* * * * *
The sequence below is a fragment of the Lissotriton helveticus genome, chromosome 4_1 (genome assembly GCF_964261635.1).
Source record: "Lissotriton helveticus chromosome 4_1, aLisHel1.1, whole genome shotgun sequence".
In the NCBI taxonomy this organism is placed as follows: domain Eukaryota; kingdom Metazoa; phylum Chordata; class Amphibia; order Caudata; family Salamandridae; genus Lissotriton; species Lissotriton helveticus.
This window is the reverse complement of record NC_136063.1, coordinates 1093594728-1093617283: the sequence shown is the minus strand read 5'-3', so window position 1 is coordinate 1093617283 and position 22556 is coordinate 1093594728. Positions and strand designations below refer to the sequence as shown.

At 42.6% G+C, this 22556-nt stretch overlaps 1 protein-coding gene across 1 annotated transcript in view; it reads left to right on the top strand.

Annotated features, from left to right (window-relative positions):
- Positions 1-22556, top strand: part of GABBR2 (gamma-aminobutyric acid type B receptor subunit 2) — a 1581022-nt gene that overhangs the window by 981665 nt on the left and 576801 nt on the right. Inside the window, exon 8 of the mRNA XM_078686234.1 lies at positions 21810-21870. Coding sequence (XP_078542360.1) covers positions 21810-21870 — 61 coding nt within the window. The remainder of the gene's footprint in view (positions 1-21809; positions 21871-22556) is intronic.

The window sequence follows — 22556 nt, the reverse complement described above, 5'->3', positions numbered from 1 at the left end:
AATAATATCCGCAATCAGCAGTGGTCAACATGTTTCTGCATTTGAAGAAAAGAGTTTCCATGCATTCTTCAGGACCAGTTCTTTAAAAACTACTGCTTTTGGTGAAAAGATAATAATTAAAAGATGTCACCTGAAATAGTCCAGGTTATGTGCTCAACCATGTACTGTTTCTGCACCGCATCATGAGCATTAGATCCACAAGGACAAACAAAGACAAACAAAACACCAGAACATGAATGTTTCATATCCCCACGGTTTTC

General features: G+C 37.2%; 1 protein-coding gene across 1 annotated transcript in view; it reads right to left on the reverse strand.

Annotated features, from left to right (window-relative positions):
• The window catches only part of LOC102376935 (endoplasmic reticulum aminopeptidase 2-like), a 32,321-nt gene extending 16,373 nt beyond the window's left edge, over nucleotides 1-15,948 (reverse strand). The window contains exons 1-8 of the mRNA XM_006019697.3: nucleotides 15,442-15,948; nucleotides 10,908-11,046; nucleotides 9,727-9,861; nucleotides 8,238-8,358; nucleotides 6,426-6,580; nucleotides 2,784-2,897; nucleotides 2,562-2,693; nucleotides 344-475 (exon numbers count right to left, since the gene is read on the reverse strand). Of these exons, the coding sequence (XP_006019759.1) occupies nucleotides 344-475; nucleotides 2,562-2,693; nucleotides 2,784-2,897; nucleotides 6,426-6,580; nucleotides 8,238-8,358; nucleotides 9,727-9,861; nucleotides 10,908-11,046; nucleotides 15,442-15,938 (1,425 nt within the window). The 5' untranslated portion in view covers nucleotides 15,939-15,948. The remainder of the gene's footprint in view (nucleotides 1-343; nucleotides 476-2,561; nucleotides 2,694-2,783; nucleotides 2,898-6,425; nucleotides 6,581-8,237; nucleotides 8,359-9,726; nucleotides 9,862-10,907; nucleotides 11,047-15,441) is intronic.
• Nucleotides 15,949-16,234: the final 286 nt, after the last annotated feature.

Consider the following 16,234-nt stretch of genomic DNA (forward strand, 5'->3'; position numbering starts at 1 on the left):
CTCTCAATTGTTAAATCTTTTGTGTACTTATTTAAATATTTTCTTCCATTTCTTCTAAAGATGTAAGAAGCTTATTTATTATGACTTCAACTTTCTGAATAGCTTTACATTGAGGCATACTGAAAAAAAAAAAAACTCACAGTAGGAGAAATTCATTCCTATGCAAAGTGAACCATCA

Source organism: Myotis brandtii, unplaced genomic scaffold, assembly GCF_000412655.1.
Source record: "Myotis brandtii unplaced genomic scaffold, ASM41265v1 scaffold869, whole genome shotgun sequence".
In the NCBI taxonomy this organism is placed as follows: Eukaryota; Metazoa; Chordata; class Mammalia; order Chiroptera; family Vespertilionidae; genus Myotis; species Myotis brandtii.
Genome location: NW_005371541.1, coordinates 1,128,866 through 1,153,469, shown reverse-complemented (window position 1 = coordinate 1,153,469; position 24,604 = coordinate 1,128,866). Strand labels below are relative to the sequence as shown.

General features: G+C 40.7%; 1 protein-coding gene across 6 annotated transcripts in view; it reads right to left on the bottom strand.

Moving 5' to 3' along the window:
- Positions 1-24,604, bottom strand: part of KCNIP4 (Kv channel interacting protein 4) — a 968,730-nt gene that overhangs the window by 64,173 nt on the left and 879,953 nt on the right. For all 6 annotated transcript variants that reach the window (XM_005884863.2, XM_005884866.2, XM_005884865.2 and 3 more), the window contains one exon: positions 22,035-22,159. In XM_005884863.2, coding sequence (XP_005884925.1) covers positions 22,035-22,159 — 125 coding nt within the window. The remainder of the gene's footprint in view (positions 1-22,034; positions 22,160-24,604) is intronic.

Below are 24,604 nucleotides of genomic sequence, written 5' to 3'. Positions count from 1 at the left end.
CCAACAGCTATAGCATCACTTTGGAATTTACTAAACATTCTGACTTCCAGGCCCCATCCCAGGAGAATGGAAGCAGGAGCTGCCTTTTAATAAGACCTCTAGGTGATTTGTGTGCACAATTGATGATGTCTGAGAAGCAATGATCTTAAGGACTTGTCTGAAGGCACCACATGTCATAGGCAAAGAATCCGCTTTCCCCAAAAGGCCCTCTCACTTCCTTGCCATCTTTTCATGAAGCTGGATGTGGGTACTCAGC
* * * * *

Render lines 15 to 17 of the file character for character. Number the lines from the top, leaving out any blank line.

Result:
CTCTCAATTGTTAAATCTTTTGTGTACTTATTTAAATATTTTCTTCCATTTCTTCTAAAGATGTAAGAAGCTTATTTATTATGACTTCAACTTTCTGAATAGCTTTACATTGAGGCATACTGAAAAAAAAAAAAACTCACAGTAGGAGAAATTCATTCCTATGCAAAGTGAACCATCA

Source organism: Myotis brandtii, unplaced genomic scaffold, assembly GCF_000412655.1.
Source record: "Myotis brandtii unplaced genomic scaffold, ASM41265v1 scaffold869, whole genome shotgun sequence".